Tips for Successful Hybrid Learning
Hybrid learning

The COVID-19 pandemic forced most schools to switch to an online learning model, and students and teachers quickly had to adapt to a new learning and teaching environment. As schools have begun reopening, online learning isn’t going away. Many schools have found a hybrid classroom model—blending some in-class instruction with online components — offers the best of both worlds. If your school has switched to hybrid learning, here’s how to keep students engaged online and make the format work for all involved.

What is Hybrid Learning?

Hybrid learning merges online class activities with face-to-face instruction. Students might come into class a couple of days a week and work independently from home the rest of the week. Another form of hybrid learning might find some class members coming into the classroom for instruction, while other students learn from home.

Hybrid learning isn’t the same as blended learning. With a blended learning model, students are in a classroom full-time, and the teacher provides online activities to supplement classroom instruction. Hybrid learning fully replaces face-to-face instruction, at least some of the time. Hybrid learning gives students and teachers flexibility and allows them to work together synchronously, even when they can’t physically be in the same location.

Some schools have faced a challenge with hybrid learning because it might cause learners to disengage. Students may also struggle with a hybrid learning course’s technical requirements. Instructors can keep their classes interested and involved with tips for hybrid teaching.

Finding Student Success with Hybrid Learning

An online learning environment can cause some students to disconnect from the process. They may become distracted by their surroundings, or they might feel stressed out about learning at home. One secret to keeping students engaged online is understanding that in-person and online learning are different experiences. Hybrid teaching tips that work well when you’re face-to-face with students might fall flat online.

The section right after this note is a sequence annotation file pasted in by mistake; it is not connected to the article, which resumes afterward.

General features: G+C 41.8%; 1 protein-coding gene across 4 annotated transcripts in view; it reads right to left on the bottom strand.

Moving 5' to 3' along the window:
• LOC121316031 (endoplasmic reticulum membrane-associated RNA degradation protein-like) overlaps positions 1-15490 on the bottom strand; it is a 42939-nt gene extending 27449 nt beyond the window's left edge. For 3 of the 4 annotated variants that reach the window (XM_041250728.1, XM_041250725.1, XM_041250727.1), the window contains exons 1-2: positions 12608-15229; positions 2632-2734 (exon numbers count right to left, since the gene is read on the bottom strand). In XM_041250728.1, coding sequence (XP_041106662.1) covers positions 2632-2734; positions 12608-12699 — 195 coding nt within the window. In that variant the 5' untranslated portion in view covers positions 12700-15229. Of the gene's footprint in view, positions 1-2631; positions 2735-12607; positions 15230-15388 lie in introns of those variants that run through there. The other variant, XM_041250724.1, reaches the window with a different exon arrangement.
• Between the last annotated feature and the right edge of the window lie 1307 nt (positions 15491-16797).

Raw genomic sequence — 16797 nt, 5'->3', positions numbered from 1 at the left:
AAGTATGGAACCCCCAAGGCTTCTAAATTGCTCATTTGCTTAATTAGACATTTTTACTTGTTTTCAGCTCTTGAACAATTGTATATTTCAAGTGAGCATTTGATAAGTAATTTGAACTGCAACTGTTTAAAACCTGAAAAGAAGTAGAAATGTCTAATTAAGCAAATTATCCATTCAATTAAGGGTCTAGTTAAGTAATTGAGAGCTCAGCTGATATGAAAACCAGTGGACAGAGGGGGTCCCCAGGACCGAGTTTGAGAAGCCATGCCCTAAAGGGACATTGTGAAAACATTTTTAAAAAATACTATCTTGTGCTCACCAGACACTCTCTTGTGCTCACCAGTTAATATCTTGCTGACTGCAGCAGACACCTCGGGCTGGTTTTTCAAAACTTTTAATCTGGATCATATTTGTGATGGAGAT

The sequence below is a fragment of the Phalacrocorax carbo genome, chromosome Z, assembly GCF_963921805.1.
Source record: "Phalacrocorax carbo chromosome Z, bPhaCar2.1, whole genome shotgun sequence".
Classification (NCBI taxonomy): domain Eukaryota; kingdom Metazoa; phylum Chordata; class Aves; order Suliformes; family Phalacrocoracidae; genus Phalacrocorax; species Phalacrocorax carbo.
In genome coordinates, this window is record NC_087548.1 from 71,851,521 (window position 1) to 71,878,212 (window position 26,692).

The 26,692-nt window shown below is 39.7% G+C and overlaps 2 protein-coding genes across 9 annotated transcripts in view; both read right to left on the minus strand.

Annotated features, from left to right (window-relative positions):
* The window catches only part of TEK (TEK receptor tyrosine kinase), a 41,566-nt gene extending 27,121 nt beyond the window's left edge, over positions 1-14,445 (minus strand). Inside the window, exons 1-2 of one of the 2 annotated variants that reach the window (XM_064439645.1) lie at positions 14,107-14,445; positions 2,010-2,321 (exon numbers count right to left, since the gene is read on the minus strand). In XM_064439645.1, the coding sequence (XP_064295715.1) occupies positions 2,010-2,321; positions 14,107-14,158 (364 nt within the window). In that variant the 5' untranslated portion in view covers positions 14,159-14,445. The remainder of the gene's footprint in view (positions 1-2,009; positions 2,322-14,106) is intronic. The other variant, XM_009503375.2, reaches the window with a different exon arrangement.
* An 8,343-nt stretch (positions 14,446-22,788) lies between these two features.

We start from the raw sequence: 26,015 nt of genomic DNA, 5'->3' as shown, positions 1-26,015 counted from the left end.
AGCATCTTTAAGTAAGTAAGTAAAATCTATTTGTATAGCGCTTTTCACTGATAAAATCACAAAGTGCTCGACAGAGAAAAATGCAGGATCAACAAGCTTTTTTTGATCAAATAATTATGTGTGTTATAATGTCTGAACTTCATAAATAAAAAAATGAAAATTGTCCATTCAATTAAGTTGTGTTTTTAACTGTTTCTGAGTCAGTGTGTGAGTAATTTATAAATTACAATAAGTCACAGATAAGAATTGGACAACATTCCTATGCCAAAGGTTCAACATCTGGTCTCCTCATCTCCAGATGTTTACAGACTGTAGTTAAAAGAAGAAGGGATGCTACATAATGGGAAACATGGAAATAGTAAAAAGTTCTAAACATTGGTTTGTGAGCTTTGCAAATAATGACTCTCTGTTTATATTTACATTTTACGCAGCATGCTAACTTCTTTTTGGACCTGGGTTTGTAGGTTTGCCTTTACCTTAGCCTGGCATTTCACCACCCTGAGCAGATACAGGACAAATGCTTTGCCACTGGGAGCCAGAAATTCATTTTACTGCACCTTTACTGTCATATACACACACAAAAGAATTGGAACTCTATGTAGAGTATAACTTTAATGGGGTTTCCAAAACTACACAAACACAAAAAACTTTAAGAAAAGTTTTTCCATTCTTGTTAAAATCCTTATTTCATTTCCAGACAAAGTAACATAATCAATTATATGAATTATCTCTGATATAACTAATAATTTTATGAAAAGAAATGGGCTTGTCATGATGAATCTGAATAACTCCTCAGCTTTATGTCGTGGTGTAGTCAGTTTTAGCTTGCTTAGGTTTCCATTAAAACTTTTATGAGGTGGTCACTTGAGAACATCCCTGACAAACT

Keeping class sizes small or using breakout rooms and groups gives students a better chance to participate in an online learning classroom. Whether in school or online, students can work in the same small groups, giving their learning experience some structure.

Providing students with clear instructions and outlining course expectations also increases engagement. When students know they will be responsible for specific assignments or expected to participate in the online and face-to-face portions of the class, they are more likely to be active participants.

5 Hybrid Teaching Strategies to Start Using Today

If your school has embraced a hybrid learning structure, there are a few ways you can succeed in using it. Several hybrid learning tips allow your students to maximize their experience and help streamline your teaching process. Here’s what you can do to get the most out of a hybrid classroom.

1. Simplify the Process

With hybrid learning, less can be more. It’s easy to get enamored with the bells and whistles online technology can provide, such as different video backgrounds or features such as surveys and polls. But the more complicated you make your classroom’s online component, the more likely students will be to disconnect or struggle with the tech.